less heavy and bitter to him than a man's
are to a man, but because a new and
powerful interest bore them down and drove
them out of his mind for the time--just as
men's misfortunes are forgotten in the
excitement of new enterprises.
This new interest was a valued novelty in
whistling, which he had just acquired from
a negro, and he was suffering to practise
it undisturbed.
It consisted in a peculiar bird-like turn,
a sort of liquid warble, produced by
touching the tongue to the roof of the
mouth at short intervals in the midst of
the music--the reader probably remembers
how to do it, if he has ever been a boy.
Diligence and attention soon gave him the
knack of it, and he strode down the street
with his mouth full of harmony and his
soul full of gratitude.
He felt much as an astronomer feels who
has discovered a new planet--no doubt, as
far as strong, deep, unalloyed pleasure is
concerned, the advantage was with the boy,
not the astronomer.
The summer evenings were long.
It was not dark, yet.
Presently Tom checked his whistle.
A stranger was before him--a boy a shade
larger than himself.
A new-comer of any age or either sex was
an impressive curiosity in the poor little
shabby village of St. Petersburg.
This boy was well dressed, too--well
dressed on a week-day.
This was simply astounding.
His cap was a dainty thing, his close-
buttoned blue cloth roundabout was new and
natty, and so were his pantaloons.
He had shoes on--and it was only Friday.
He even wore a necktie, a bright bit of
ribbon.
He had a citified air about him that ate
into Tom's vitals.
The more Tom stared at the splendid
marvel, the higher he turned up his nose
at his finery and the shabbier and
shabbier his own outfit seemed to him to
grow.
Neither boy spoke.
If one moved, the other moved--but only
sidewise, in a circle; they kept face to
face and eye to eye all the time.
Finally Tom said:
"I can lick you!"
"I'd like to see you try it."
"Well, I can do it."
"No you can't, either."
"Yes I can."
"No you can't."
"I can."
"You can't."
"Can!"
"Can't!"
An uncomfortable pause.
Then Tom said:
"What's your name?"
"'Tisn't any of your business, maybe."
"Well I 'low I'll MAKE it my business."
"Well why don't you?"
"If you say much, I will."
"Much--much--MUCH.
There now."
"Oh, you think you're mighty smart, DON'T
you?
I could lick you with one hand tied behind
me, if I wanted to."
"Well why don't you DO it?
You SAY you can do it."
"Well I WILL, if you fool with me."
"Oh yes--I've seen whole families in the
same fix."
"Smarty!
You think you're SOME, now, DON'T you?
Oh, what a hat!"
"You can lump that hat if you don't like
it.
I dare you to knock it off--and anybody
that'll take a dare will suck eggs."
"You're a liar!"
"You're another."
"You're a fighting liar and dasn't take it
up."
"Aw--take a walk!"
"Say--if you give me much more of your
sass I'll take and bounce a rock off'n
your head."
"Oh, of COURSE you will."
"Well I WILL."
"Well why don't you DO it then?
What do you keep SAYING you will for?
Why don't you DO it?
It's because you're afraid."
"I AIN'T afraid."
"You are."
"I ain't."
"You are."
Another pause, and more eying and sidling
around each other.
Presently they were shoulder to shoulder.
Tom said:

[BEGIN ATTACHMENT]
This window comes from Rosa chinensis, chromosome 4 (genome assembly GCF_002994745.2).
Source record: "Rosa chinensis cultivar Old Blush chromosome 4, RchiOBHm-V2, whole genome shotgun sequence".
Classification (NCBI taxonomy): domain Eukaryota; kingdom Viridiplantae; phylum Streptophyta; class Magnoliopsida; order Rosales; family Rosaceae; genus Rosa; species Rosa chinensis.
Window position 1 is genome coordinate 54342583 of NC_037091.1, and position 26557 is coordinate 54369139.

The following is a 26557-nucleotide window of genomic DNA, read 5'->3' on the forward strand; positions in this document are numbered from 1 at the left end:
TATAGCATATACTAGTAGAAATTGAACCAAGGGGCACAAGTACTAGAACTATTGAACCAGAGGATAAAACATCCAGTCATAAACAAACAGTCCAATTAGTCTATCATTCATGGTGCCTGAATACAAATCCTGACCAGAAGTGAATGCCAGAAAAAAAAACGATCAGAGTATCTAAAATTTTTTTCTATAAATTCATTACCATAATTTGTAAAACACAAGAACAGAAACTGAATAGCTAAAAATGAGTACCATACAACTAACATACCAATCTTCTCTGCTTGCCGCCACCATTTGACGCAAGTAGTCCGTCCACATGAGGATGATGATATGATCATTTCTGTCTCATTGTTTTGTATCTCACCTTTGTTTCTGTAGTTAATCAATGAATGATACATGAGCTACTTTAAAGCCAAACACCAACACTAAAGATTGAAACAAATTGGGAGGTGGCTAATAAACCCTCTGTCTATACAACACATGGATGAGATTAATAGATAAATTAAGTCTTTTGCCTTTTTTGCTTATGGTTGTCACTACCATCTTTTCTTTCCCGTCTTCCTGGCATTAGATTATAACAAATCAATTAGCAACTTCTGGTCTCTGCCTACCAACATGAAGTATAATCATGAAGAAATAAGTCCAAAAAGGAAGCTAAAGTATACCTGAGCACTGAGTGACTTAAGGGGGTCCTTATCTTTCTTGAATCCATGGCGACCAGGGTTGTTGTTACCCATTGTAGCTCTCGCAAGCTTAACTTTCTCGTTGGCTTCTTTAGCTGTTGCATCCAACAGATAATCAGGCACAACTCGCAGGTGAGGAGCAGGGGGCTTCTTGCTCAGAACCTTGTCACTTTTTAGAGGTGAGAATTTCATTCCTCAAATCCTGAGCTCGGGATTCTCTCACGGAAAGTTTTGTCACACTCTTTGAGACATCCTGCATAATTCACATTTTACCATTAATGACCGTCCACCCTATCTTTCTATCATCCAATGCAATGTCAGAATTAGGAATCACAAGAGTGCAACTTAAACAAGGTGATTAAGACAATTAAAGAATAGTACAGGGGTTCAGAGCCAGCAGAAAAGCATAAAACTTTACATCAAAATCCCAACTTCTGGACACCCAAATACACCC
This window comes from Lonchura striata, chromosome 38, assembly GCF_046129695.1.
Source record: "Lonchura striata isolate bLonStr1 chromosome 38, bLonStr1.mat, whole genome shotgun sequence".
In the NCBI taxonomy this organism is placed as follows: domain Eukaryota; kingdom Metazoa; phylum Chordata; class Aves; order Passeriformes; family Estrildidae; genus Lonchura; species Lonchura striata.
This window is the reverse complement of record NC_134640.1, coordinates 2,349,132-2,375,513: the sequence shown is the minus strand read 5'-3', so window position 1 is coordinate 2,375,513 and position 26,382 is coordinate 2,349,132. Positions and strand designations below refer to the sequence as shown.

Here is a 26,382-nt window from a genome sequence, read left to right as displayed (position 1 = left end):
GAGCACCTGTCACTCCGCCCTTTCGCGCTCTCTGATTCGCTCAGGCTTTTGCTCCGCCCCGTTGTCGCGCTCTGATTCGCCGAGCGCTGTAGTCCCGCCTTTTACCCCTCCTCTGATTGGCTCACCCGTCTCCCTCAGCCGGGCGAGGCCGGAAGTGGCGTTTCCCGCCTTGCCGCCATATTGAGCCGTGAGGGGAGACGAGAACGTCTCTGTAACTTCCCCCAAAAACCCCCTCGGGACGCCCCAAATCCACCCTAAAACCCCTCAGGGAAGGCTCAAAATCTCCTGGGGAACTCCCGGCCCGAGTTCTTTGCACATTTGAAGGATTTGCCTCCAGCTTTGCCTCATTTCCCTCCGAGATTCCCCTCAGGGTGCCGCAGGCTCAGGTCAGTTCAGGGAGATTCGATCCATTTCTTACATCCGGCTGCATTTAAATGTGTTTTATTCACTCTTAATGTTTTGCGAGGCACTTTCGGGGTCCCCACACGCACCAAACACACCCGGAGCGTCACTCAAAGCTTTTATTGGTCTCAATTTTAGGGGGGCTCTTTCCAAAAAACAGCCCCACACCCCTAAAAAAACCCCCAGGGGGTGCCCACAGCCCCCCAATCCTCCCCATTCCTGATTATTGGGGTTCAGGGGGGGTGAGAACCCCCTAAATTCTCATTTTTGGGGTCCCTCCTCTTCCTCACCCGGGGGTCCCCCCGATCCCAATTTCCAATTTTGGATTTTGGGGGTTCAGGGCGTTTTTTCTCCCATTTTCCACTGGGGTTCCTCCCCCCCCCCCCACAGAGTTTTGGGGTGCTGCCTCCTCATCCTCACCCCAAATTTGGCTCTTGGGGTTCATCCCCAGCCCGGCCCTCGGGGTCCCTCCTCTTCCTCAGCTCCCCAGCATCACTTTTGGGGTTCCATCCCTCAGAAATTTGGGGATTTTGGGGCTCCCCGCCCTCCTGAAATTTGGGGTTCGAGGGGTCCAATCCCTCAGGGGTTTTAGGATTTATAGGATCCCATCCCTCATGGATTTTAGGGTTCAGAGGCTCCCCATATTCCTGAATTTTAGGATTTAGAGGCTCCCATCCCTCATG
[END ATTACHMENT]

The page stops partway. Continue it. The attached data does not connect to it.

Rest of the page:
"Get away from here!"
"Go away yourself!"
"I won't."
"I won't either."
So they stood, each with a foot placed at
an angle as a brace, and both shoving with
might and main, and glowering at each
other with hate.
But neither could get an advantage.
After struggling till both were hot and
flushed, each relaxed his strain with
watchful caution, and Tom said:
"You're a coward and a pup.
I'll tell my big brother on you, and he
can thrash you with his little finger, and
I'll make him do it, too."
"What do I care for your big brother?
I've got a brother that's bigger than he
is--and what's more, he can throw him over
that fence, too."
[Both brothers were imaginary.]
"That's a lie."
"YOUR saying so don't make it so."
Tom drew a line in the dust with his big
toe, and said:
"I dare you to step over that, and I'll
lick you till you can't stand up.
Anybody that'll take a dare will steal
sheep."
The new boy stepped over promptly, and
said:
"Now you said you'd do it, now let's see
you do it."
"Don't you crowd me now; you better look
out."
"Well, you SAID you'd do it--why don't you
do it?"
"By jingo!
for two cents I WILL do it."
The new boy took two broad coppers out of
his pocket and held them out with
derision.
Tom struck them to the ground.
In an instant both boys were rolling and
tumbling in the dirt, gripped together
like cats; and for the space of a minute
they tugged and tore at each other's hair
and clothes, punched and scratched each
other's nose, and covered themselves with
dust and glory.
Presently the confusion took form, and
through the fog of battle Tom appeared,
seated astride the new boy, and pounding
him with his fists.
"Holler 'nuff!"
said he.
The boy only struggled to free himself.
He was crying--mainly from rage.
"Holler 'nuff!"--and the pounding went on.
At last the stranger got out a smothered
"'Nuff!"
and Tom let him up and said:
"Now that'll learn you.
Better look out who you're fooling with
next time."
The new boy went off brushing the dust
from his clothes, sobbing, snuffling, and
occasionally looking back and shaking his
head and threatening what he would do to
Tom the "next time he caught him out."
To which Tom responded with jeers, and
started off in high feather, and as soon
as his back was turned the new boy
snatched up a stone, threw it and hit him
between the shoulders and then turned tail
and ran like an antelope.
Tom chased the traitor home, and thus
found out where he lived.
He then held a position at the gate for
some time, daring the enemy to come
outside, but the enemy only made faces at
him through the window and declined.
At last the enemy's mother appeared, and
called Tom a bad, vicious, vulgar child,
and ordered him away.
So he went away; but he said he "'lowed"
to "lay" for that boy.
He got home pretty late that night, and
when he climbed cautiously in at the
window, he uncovered an ambuscade, in the
person of his aunt; and when she saw the
state his clothes were in her resolution
to turn his Saturday holiday into
captivity at hard labor became adamantine
in its firmness.
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トム・ソーヤーの冒険Cht1 (The Adventures of Tom Sawyer by Mark Twain - Chapter 01 - Tom Plays, Fights, And Hides)

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羅致 2014 年 5 月 26 日 に公開